Marketing to Women: The Pressure to Be Popular Online
May 13, 2014 § 1 Comment
I recently heard Bridget Brennan of The Female Factor speak at the M2W Conference about the immense impact of popularity on society today. It’s not the popularity that we dealt with in middle school or high school.
Today, it is the pressure to be interesting online. How interesting are your posts? How many people follow you? How many times have your posts been shared? We check our stats incessantly. Heck, some job interviewers even want to know your Klout score.
Why is Online Popularity Important?
Today some 98% of persons online in the US use social media, so does social media relate to social capital? Social capital has always been important. It is considered to be the sum of the networks, connections, influence and interactions people have with other individuals. There have always been different types of social capital based on your sphere of influence, your wealth, your status in aristocracy, your celebrity and your accomplishments.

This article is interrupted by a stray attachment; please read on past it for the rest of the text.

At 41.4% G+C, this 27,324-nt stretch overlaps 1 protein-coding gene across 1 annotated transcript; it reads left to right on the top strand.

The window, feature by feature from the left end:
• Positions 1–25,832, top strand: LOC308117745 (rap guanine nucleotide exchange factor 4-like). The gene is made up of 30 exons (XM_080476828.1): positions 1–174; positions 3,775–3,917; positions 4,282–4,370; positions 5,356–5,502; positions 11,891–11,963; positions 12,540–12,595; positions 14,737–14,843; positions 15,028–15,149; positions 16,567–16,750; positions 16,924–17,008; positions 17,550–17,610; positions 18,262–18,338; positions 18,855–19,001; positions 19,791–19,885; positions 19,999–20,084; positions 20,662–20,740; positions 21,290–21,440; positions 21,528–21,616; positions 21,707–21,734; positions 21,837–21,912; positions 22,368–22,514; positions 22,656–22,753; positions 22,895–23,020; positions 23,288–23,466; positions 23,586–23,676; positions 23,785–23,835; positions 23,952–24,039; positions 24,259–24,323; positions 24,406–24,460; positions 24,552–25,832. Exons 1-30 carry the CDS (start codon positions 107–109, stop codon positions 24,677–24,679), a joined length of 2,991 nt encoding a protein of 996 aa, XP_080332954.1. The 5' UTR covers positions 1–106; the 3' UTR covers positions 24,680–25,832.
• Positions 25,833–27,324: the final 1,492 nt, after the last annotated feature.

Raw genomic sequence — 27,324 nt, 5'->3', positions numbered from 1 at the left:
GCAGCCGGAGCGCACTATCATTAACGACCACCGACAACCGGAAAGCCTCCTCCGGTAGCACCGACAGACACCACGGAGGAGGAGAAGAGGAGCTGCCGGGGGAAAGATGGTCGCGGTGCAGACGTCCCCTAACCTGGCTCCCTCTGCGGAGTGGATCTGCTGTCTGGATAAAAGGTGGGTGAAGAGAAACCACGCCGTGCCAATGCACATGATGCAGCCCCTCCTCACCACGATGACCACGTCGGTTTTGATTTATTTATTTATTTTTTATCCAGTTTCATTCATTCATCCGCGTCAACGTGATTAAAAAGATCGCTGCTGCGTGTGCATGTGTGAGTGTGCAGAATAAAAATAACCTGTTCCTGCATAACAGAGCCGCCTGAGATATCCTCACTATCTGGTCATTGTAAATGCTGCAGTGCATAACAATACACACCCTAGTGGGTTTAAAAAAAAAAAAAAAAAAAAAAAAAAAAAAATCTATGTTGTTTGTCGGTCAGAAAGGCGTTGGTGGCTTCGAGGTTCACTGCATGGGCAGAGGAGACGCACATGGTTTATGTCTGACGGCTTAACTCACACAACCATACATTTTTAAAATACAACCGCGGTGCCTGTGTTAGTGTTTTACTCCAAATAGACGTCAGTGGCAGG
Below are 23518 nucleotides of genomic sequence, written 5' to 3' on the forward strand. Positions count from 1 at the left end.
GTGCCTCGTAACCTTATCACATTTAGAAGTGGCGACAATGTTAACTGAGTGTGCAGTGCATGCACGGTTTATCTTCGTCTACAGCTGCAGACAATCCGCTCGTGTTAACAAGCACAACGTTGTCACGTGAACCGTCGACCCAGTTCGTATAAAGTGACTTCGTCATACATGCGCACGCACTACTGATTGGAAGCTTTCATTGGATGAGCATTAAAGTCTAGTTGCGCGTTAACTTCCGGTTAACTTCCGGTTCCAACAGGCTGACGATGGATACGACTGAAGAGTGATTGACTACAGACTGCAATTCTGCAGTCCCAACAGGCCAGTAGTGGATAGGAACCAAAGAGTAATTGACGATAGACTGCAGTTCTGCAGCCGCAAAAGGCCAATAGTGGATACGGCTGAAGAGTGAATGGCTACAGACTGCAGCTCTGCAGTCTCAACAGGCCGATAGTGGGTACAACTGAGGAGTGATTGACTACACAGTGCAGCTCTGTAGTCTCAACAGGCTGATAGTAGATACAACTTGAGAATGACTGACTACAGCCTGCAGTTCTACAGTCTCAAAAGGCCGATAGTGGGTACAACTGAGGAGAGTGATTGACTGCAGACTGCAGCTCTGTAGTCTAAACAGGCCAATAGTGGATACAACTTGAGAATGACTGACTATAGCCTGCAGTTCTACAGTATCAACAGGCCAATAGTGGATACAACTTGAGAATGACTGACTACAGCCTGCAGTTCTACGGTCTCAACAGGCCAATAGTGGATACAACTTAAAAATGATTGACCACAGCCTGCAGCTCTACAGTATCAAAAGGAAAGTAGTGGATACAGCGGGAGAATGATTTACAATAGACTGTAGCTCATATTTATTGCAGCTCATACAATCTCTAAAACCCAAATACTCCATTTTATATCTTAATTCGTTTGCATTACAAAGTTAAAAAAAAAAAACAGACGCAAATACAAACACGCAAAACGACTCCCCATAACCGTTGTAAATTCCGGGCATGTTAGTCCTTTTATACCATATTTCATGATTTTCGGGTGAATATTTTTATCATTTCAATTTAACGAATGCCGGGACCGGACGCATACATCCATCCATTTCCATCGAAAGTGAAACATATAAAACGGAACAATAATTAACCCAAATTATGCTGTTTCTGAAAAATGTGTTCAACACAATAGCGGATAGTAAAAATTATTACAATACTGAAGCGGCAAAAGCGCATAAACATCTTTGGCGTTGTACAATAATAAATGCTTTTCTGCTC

In today’s world, online influence can be measured as those with the most Twitter followers – Katy Perry, Justin Bieber and Barack Obama or top Facebook Pages for Shakira, Rihanna and Coke. Bloggers like The Pioneer Woman have created complete media platforms from their original blog, and LinkedIn has introduced us to the Influencers. Digital influence raters like Klout, PeerIndex, and Kred are investing millions of dollars to understand how our social media activity translates into influence.
It seems that you can increase your social capital online if you follow some important rules. If you use social media to communicate directly with other individuals—by posting valuable information, commenting on friends’ posts, regular posting, being helpful—it can increase your social capital. Personalized messages seem to have more value than “one-click communication”. Just reading and occasionally posting does not add to your popularity.
Brands are beginning to learn that scores do not matter as much as engagement and real relationships. Businesses need to develop meaningful social influence strategies and define their desired outcomes. Not all followers are created alike. Just like in high school, not all popular people were really fun to be around.